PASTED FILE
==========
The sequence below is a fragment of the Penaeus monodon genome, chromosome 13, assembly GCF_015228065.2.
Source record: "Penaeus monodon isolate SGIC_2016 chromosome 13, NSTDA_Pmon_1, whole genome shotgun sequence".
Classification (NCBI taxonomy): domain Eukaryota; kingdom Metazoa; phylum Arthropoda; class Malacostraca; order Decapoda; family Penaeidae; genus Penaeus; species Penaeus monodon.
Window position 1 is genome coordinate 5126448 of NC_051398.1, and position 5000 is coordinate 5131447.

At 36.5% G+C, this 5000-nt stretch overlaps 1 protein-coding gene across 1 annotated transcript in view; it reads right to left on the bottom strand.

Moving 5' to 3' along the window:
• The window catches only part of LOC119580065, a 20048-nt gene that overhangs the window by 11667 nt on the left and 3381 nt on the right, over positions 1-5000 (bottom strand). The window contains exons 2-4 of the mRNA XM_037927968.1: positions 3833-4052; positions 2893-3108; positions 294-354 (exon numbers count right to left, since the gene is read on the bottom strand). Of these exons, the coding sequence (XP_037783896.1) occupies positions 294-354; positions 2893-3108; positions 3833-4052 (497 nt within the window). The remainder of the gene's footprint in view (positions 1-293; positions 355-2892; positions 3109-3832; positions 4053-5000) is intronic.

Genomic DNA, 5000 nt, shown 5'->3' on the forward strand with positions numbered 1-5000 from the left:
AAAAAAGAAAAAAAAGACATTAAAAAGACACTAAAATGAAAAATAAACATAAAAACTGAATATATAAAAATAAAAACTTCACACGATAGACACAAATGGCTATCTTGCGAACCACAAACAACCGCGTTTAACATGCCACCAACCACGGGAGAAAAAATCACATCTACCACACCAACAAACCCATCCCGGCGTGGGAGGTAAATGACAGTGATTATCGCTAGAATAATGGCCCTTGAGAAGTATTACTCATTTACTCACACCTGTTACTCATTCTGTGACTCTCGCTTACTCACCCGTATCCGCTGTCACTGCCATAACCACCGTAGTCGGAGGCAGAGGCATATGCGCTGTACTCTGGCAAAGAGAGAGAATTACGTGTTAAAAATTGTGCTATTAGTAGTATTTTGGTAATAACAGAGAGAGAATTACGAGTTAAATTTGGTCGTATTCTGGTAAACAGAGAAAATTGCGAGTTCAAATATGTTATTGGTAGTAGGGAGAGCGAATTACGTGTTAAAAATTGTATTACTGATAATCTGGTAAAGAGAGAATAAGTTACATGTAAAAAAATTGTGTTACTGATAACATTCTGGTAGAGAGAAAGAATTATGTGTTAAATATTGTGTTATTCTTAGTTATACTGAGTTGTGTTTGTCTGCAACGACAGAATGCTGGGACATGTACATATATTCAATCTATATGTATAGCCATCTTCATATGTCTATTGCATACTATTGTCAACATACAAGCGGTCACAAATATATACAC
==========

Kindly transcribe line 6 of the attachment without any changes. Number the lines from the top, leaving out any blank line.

Moving 5' to 3' along the window: